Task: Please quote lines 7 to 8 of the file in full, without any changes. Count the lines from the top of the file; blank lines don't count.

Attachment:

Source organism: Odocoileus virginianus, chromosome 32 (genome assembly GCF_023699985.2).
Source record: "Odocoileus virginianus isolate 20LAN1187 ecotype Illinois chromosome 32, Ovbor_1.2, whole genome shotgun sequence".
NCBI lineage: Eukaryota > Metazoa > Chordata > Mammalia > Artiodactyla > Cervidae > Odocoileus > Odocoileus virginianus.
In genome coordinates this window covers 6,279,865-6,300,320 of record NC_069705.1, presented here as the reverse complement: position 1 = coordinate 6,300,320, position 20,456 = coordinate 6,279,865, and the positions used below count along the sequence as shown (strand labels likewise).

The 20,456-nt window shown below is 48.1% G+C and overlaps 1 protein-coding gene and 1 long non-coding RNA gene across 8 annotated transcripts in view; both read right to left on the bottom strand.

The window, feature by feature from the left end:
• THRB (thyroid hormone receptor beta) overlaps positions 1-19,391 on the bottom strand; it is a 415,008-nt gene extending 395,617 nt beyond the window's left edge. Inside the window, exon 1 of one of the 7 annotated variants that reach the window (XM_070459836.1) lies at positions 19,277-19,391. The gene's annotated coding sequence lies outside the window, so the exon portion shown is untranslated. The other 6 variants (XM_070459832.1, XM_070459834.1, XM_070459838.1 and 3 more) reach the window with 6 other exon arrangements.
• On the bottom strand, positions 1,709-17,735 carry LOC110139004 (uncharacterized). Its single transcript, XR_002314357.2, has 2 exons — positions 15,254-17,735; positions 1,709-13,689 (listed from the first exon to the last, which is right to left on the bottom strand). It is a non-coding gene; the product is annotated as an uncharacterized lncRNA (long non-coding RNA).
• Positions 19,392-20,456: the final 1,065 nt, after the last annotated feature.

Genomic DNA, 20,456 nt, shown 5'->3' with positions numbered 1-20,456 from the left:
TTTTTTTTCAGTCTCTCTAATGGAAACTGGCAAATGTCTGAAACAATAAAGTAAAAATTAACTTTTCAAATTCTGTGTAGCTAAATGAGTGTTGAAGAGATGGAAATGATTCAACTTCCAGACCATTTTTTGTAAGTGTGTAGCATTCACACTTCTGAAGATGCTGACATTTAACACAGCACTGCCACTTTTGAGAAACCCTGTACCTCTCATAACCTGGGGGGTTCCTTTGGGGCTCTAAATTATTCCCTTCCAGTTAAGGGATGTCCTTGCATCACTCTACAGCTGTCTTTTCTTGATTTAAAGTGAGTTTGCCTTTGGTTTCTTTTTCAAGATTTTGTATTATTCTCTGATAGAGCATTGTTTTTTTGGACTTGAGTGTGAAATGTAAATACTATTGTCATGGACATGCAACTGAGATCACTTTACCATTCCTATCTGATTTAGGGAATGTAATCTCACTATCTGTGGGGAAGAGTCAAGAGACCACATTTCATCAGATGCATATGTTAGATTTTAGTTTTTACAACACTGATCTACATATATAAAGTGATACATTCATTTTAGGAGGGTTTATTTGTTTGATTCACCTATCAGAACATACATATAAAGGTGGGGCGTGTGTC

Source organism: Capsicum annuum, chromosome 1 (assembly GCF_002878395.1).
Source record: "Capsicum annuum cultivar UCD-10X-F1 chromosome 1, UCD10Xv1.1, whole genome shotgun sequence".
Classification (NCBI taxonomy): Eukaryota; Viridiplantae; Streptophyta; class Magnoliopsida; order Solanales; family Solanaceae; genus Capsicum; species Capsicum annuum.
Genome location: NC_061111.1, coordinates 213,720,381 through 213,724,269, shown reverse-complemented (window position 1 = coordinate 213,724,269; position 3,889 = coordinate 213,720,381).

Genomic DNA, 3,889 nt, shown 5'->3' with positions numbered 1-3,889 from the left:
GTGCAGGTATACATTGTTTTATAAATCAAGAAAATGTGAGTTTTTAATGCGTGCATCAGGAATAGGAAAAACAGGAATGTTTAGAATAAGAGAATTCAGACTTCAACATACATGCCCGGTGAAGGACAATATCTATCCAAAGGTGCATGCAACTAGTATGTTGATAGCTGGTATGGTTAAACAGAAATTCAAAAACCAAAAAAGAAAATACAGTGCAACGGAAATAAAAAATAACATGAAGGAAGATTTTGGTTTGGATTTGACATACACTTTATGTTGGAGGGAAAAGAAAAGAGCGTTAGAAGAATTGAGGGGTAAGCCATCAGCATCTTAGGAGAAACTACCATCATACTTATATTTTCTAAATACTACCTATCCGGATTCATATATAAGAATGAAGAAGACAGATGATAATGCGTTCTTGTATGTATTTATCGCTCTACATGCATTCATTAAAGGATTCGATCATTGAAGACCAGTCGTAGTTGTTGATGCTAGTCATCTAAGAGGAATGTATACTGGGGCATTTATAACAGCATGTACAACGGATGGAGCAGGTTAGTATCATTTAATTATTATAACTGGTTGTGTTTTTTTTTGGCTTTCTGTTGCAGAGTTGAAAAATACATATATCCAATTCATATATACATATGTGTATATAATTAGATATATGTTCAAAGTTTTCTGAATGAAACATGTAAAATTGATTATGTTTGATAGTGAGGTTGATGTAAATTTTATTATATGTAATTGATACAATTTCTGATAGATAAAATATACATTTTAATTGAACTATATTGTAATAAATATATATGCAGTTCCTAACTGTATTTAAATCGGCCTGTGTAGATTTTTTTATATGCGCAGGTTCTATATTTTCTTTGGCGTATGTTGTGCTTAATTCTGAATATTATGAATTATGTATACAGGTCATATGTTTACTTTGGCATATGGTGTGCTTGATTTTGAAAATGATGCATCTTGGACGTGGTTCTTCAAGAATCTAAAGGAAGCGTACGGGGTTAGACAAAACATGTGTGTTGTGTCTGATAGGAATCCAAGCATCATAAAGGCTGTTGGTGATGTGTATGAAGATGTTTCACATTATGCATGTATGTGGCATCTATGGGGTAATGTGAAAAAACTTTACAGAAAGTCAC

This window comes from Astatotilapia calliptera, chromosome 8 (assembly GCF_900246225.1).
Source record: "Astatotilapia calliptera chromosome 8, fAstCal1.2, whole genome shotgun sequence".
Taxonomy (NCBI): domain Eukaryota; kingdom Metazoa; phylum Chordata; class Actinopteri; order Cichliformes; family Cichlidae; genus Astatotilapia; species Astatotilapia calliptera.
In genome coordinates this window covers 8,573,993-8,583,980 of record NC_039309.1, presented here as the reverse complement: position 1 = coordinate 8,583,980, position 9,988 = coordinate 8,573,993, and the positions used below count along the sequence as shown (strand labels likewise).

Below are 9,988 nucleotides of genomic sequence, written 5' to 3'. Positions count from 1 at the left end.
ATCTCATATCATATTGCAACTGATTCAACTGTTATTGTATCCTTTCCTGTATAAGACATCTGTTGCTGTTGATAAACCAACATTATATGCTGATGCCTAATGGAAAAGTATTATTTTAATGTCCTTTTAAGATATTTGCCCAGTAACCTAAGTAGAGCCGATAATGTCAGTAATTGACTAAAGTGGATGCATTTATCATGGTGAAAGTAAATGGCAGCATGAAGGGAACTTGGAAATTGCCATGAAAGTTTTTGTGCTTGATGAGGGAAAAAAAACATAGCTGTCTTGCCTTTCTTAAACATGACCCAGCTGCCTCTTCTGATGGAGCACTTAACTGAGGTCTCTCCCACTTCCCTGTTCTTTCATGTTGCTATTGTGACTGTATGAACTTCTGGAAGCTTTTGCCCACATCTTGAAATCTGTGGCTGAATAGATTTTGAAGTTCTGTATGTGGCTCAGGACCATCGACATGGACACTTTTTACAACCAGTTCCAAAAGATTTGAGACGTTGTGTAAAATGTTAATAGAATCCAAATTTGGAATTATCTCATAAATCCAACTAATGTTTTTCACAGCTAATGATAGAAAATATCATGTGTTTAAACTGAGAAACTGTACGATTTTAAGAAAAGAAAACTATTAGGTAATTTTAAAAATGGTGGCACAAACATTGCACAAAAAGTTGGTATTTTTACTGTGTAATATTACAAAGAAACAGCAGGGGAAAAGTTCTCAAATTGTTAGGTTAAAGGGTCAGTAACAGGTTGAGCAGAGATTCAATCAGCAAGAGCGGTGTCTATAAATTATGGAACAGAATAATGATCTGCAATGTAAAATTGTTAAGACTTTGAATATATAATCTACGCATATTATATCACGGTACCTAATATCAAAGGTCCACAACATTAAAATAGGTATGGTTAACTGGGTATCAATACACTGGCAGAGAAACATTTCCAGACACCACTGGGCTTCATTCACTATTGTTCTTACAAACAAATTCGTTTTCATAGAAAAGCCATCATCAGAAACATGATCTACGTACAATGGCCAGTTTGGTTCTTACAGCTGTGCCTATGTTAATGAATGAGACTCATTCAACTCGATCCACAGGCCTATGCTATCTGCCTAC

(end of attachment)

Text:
• THRB (thyroid hormone receptor beta) overlaps positions 1-19,391 on the bottom strand; it is a 415,008-nt gene extending 395,617 nt beyond the window's left edge. Inside the window, exon 1 of one of the 7 annotated variants that reach the window (XM_070459836.1) lies at positions 19,277-19,391. The gene's annotated coding sequence lies outside the window, so the exon portion shown is untranslated. The other 6 variants (XM_070459832.1, XM_070459834.1, XM_070459838.1 and 3 more) reach the window with 6 other exon arrangements.
• On the bottom strand, positions 1,709-17,735 carry LOC110139004 (uncharacterized). Its single transcript, XR_002314357.2, has 2 exons — positions 15,254-17,735; positions 1,709-13,689 (listed from the first exon to the last, which is right to left on the bottom strand). It is a non-coding gene; the product is annotated as an uncharacterized lncRNA (long non-coding RNA).